Here are some new stocks to consider, spawned by my Old Faithful stock-picking paradigm. Old Faithful is a simple stock-picking tool, but my selections from it in this column have averaged a 21% return over 19 years.
To pop up on this screen, a stock must:
· Have a return on equity of 15% or better
· Have debt less than stockholders’ equity
· Sell for 15 times earnings or less
· Sell for 2 times revenue or less
· Sell for 2 times book value (corporate net worth per share) or less
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· Show earnings growth averaging 10% or better over the past five years
The largest stock that jumps these statistical hurdles is Intel INTC , the largest U.S. semiconductor company by revenue. Intel has many of its factories here in the U.S. That’s been a disadvantage for the past decade, but in the current political and trade climate, I think it’s an advantage.
Intel has not too much debt, a lot of cash, and good profitability. Some Intel insiders, including CEO Patrick Gelsinger, have bought the stock this year, though to be fair, some have also sold. At less than 10 times recent earnings, I think Intel is a solid value.
Homebuilders have been whacked with a two-by-four over the past four months. Dr. Horton (DHI), the largest U.S. homebuilder, sold for more than $100 a share in December and has subsided to about $71.
High home prices and rising mortgage rates have raised questions about whether people can still afford to buy a new home. Mortgage rates today are a bit above 4%. That’s high compared to a year or two ago. But rates were in the high 5% and low 6% range in 2005 and 2006, which were dandy years for homebuilders.
Based in Medford, Oregon, Lithia Motors LAD is one of the largest car dealership chains in the U.S., with some 278 locations. Lithia has shown a profit in 26 of the past 27 years, the sole exception being the infamous year of 2008. Lately, its return on invested capital has moved above the 10% level—the level I want to see—and return on stockholders’ equity has been about 29%, which is quite high.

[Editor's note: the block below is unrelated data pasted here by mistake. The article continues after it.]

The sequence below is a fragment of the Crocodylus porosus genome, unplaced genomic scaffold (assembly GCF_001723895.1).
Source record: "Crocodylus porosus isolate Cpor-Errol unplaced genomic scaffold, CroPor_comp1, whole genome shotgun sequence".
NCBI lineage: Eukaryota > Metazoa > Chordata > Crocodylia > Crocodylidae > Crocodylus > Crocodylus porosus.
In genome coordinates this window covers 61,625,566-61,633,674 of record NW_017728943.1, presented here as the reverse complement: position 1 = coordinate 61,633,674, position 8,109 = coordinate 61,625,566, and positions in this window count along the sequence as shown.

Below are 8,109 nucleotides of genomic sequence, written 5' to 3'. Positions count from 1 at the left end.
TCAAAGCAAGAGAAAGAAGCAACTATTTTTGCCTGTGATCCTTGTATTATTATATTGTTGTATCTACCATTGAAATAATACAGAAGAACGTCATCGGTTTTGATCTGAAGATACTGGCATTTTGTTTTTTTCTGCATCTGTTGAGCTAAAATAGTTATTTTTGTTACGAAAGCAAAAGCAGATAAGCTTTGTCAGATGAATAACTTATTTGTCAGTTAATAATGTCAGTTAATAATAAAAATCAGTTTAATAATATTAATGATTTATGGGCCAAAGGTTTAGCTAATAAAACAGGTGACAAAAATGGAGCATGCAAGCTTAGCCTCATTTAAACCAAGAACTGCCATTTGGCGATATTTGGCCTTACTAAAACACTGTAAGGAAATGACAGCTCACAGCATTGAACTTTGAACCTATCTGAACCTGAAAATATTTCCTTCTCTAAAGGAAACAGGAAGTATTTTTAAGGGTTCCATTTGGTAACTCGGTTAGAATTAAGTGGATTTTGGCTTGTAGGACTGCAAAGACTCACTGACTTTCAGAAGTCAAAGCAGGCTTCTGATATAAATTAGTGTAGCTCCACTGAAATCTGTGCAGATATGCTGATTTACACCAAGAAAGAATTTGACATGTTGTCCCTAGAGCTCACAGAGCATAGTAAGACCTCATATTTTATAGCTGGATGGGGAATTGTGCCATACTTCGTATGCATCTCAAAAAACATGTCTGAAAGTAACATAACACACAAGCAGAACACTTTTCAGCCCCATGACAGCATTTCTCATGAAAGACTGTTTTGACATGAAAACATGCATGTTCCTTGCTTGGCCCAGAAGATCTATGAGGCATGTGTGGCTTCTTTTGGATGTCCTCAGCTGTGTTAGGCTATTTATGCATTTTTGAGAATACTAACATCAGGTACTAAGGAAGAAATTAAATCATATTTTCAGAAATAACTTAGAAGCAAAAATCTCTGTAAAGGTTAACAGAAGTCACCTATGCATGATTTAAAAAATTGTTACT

Ball bearings, anyone? Timken TKR is the dominant U.S. producer of these industrial doodads. Timken is a beaten-up stock—down 30% in the past 12 months. I think that investors are spooked away from cyclical and industrial stocks because they know that the Federal Reserve intends to raise interest rates several times this year.
For an industrial stock, Timken has been remarkably steady. In the past 30 years it has shown a profit 27 times. And I expect the economy to run hot for a while. The Fed’s bad-tasting medicine may slow it down eventually, but the medicine takes some time to work.
Banks want long-term interest rates to stay well above short-term ones. They “borrow short and lend long,” paying short-term rates on savings and checking accounts, and collecting long-term rates on mortgages and business loans. Investors are nervous about whether the rate curve will be satisfactory. That’s one reason why Capital One Finance COF stock has barely moved from a year ago.
My guess is that the rate curve will stay okay. In any case, this bank stock looks attractive to me at five times earnings and less than book value (corporate net worth per share).
Over the years, Old Faithful has proved a useful source of stock ideas for my firm and our clients. Once a year I’ve highlighted some Old Faithful stocks in this column. In 19 years, my Old Faithful picks in the column have averaged a 21.0% gain, compared to 7.7% for the Standard & Poor’s 500 Total Return Index. The picks have shown a profit in 14 of the 19 years, and have also beaten the index 14 times.
Bear in mind that my column results are hypothetical and shouldn’t be confused with results I obtain for clients. Also, past performance doesn’t predict the future.
My Old Faithful selections from a year ago posted an 8.7% return, while the S&P 500 managed only a 3.4% gain. It was a mixed bag. Ingles Markets IMKTA did great, up 60% including dividends, while Green Brick Partners (GRBK) did very badly, down 24%.
My other three picks has single-digit returns. Allstate ALL was up 8% (including dividends), Cigna CI returned 4% and First American Financial (FAF) lost 5%.
Disclosure: I own D.R. Horton personally and for most clients. I own Intel personally and for some clients.